None of them offer Colby cheese. In fact it’s difficult to find Colby cheese on any menu in the Badger State (though I’m sure it’s out there.
So what’s wrong with Colby? Not a thing. So what gives, Kev?
This past week state Senator Kathy Bernier (R-Lake Hallie) and Representative Donna Rozar (R-Marshfield) introduced a bill to name Colby cheese Wisconsin’s State Cheese. The authors issued a statement:
“Colby began as a farm family recipe dreamed up by a young man on the floor of his father’s small wooden cheese factory. Today, it has gone on to become world-famous and one of America’s most popular cheeses. Colby was real innovation – its inventive processing led to breakthroughs in cheesemaking that have truly changed cheese and put Wisconsin on the cheesemaking map. This bill celebrates that history and innovation, but it’s about more than just cheese – it’s a reminder that just one small person from one small place can take an idea and change history – even cheese history.”
Coming from Bernier and Rozar, this bill makes perfect sense in that both represent the City of Colby in Clark and Marathon counties – the birthplace of Colby cheese. Wisconsin now has 28 official state symbols.
Reaction to such a proposal like Colby cheese can get rather stinky. Doesn’t matter if the suggestion that of other state symbols came from school kids studying Wisconsin history or state government. Cries of “Don’t they have anything better to do?” are common.
When I worked for now-retired state Senator Mary Lazich (R-New Berlin) we heard plenty of criticism when she authored a bill that was approved and signed into law designating an official state tartan as sought by the Saint Andrew’s Society of Milwaukee.
If Wisconsin can have a state song, ballad, waltz, dance, beverage, tree, grain, flower, bird, fish, animal, domestic animal, wildlife animal, dog, insect, fossil, mineral, rock, soil, and tartan, then why not a state cheese? Problem is that’s like asking what should be our state pizza.
Wisconsin has nearly 1,200 licensed cheesemakers that produce more than 600 styles and varieties of cheese — nearly double the number of any other state. Choosing the official cheese would open Pandora’s Box. arguments could be made for numerous other varieties besides Colby. I do take issue with the legislators’ claim that Colby is one of the country’s most popular cheeses.
This one might be too difficult to single. Pick my favorite Beatles’ song? Hell if I know. State cheese? Is this like Baskin-Robbins? Do I get 31 possibilities?
Given that two Republicans are the authors and the GOP controls the Legislature I suspect the bill will at least get a public hearing. Otherwise, because we have so many outstanding cheeses, when it’s time to “Say Colby,” the answer will probably be no.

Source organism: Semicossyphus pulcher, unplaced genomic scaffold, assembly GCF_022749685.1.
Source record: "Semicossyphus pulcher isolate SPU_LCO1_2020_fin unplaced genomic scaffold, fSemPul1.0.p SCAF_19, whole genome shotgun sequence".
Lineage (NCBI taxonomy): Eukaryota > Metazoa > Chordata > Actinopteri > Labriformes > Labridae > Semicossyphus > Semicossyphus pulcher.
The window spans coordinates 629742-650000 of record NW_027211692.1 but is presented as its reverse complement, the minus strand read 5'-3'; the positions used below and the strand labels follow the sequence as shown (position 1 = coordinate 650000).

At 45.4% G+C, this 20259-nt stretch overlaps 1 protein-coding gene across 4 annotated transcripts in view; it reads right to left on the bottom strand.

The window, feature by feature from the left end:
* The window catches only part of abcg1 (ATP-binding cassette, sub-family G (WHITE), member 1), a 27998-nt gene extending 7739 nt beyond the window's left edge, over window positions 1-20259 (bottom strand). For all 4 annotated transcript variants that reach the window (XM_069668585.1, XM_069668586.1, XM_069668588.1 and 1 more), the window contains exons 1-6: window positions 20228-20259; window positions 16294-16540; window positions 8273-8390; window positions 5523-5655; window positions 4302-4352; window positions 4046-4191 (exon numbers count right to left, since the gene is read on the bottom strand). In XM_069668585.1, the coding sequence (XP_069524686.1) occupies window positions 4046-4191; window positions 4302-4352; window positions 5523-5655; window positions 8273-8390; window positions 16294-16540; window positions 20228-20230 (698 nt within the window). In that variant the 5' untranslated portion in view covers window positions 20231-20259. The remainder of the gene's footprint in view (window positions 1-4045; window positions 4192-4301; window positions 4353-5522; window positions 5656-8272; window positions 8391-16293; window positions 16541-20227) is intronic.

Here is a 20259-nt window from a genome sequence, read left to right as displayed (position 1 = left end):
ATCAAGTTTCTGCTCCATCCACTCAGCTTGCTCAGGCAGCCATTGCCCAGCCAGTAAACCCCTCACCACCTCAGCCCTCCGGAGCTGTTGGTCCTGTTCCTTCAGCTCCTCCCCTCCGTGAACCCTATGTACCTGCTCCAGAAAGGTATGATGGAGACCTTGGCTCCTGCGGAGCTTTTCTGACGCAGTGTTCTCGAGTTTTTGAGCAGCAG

1) Asylum-seeking migrants’ families attempt to get off an inflatable raft with a help of a Texas Ranger officer after crossing the Rio Grande river into the United States from Mexico in Roma, Texas. Photo: REUTERS/Go Nakamura
2) Leanne Montenegro covers her eyes while she receives the Pfizer COVID-19 vaccine at a FEMA vaccination center at Miami Dade College, April 5, 2021, in Miami, Florida. Photo: AP
3) Carlos Mayorga, Mexican candidate for federal representative of the Solidarity Encounter Party (PES) lies in a coffin as part of his campaign slogan “If I don’t deliver, let them bury me alive” near the Zaragoza-Ysleta international border bridge between Mexico and the U.S., in Ciudad Juarez, Mexico. Photo: REUTERS/Jose Luis Gonzalez
4) Visitors walk from the Hall of Names at Yad Vashem, the Holocaust remembrance centre, on the eve of the ceremonies marking Holocaust Remembrance Day. Photo: Emmanuel Dunand/AFP/Getty Images
5) People visit Cape Collinson Chinese Cemetery to pay respects to their departed loved ones to mark the Ching Ming Festival, also known as tomb-sweeping near the Chai Wan area of Hong Kong. Photo: AFP
6) A woman walks past writing painted on a wall reading “When will I be able to walk alone at night and feel safe?” in Dublin, Ireland, April 4, 2021. Photo: REUTERS/Clodagh Kilcoyne
7) Twenty two ancient Egyptian royal mummies are transported in a convoy from the Egyptian Museum in Cairo’s Tahrir Square, April 3, 2021, to their new resting place at the new National Museum of Egyptian Civilization. Photo: AFP
11) Members of the Hungarian dance and folk art ensemble Marcal throw water at a woman as part of traditional Easter celebrations in Gyor-Menfocsanak, Hungary. Photo: Reuters
12) Jerry Seinfeld speaks to journalists after performing at Gotham Comedy Club on its first night back open after loosened coronavirus restrictions in Manhattan, New York, April 2, 2021. Photo: REUTERS/Caitlin Ochs